Female ponderal index at birth and idiopathic infertility

J Dev Orig Health Dis. 2020 Apr;11(2):154-158. doi: 10.1017/S2040174419000394. Epub 2019 Jul 16.


Epidemiological studies have demonstrated an increased risk of developing non-transmittable diseases in adults subjected to adverse early developmental conditions. Metabolic and cardiovascular diseases have been the focus of most studies. Nevertheless, data from animal models also suggest early programming of fertility. In humans, it is difficult to assess the impact of the in utero environment retrospectively. Birthweight is commonly used as an indirect indicator of intrauterine development. This research is part of the ALIFERT study. We investigated a potential link between ponderal index at birth and female fertility in adulthood. Data from 51 infertile and 74 fertile women were analysed. BW was on average higher in infertile women, whereas birth length did not differ between the two groups; thus, resulting in a significantly higher ponderal index at birth in infertile women. Ponderal index at birth has been identified as a risk factor for infertility. These results suggest the importance of the intra-uterine environment, not only for long-term metabolic health but also for fertility.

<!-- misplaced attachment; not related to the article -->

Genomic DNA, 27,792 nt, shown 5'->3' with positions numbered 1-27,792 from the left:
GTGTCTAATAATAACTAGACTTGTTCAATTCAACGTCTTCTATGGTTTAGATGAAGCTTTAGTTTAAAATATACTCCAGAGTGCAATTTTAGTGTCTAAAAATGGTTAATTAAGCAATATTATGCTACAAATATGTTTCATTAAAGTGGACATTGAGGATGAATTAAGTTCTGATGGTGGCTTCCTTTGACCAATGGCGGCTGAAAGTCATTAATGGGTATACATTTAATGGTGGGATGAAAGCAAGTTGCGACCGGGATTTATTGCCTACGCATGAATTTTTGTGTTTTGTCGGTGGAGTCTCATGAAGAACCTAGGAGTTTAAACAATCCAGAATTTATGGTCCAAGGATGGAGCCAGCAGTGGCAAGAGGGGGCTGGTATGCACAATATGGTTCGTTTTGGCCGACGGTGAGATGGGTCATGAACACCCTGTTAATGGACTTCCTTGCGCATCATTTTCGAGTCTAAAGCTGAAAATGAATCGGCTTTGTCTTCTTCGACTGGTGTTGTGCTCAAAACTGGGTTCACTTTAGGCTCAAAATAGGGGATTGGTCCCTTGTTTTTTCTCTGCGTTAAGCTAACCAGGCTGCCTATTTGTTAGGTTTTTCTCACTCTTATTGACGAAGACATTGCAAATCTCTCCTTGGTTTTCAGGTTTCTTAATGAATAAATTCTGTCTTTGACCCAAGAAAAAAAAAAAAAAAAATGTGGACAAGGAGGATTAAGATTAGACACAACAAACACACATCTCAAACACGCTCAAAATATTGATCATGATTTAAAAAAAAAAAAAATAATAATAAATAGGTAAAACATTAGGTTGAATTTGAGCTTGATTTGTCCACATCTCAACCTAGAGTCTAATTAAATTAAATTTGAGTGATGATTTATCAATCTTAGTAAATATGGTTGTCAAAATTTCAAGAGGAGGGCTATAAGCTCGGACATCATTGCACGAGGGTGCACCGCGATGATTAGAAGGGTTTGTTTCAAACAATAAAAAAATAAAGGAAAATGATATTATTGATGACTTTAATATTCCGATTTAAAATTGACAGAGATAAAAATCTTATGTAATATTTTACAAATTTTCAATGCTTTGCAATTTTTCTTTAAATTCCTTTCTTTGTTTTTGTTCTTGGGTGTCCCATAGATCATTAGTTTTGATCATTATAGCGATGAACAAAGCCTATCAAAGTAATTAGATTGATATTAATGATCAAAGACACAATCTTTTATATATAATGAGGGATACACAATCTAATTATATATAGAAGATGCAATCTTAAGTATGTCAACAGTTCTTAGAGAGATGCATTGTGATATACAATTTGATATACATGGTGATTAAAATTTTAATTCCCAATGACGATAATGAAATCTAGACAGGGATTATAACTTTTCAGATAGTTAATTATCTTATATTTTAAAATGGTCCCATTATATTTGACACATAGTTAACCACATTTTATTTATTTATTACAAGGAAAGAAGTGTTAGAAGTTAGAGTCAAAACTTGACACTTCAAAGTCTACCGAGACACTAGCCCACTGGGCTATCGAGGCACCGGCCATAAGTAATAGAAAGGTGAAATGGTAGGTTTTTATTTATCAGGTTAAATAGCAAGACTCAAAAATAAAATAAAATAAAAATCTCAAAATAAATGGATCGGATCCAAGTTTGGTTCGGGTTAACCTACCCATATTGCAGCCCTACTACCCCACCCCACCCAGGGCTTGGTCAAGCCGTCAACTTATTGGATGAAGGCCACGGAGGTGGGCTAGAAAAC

Trial registration: ClinicalTrials.gov NCT01093378.

Keywords: birthweight; female fertility; female infertility; ponderal index.

Publication types

  • Observational Study
  • Research Support, Non-U.S. Gov't

MeSH terms

  • Adolescent
  • Adult
  • Birth Weight / physiology*
  • Body Height / physiology*
  • Case-Control Studies
  • Female
  • Fertility / physiology
  • Fetal Nutrition Disorders / diagnosis
  • Fetal Nutrition Disorders / epidemiology*
  • Fetal Nutrition Disorders / physiopathology
  • Humans
  • Infertility, Female / epidemiology*
  • Infertility, Female / physiopathology
  • Pregnancy
  • Prospective Studies
  • Retrospective Studies
  • Risk Factors
  • Waist Circumference / physiology
  • Young Adult

Associated data

  • EudraCT/2009-A00256-51
  • ClinicalTrials.gov/NCT01093378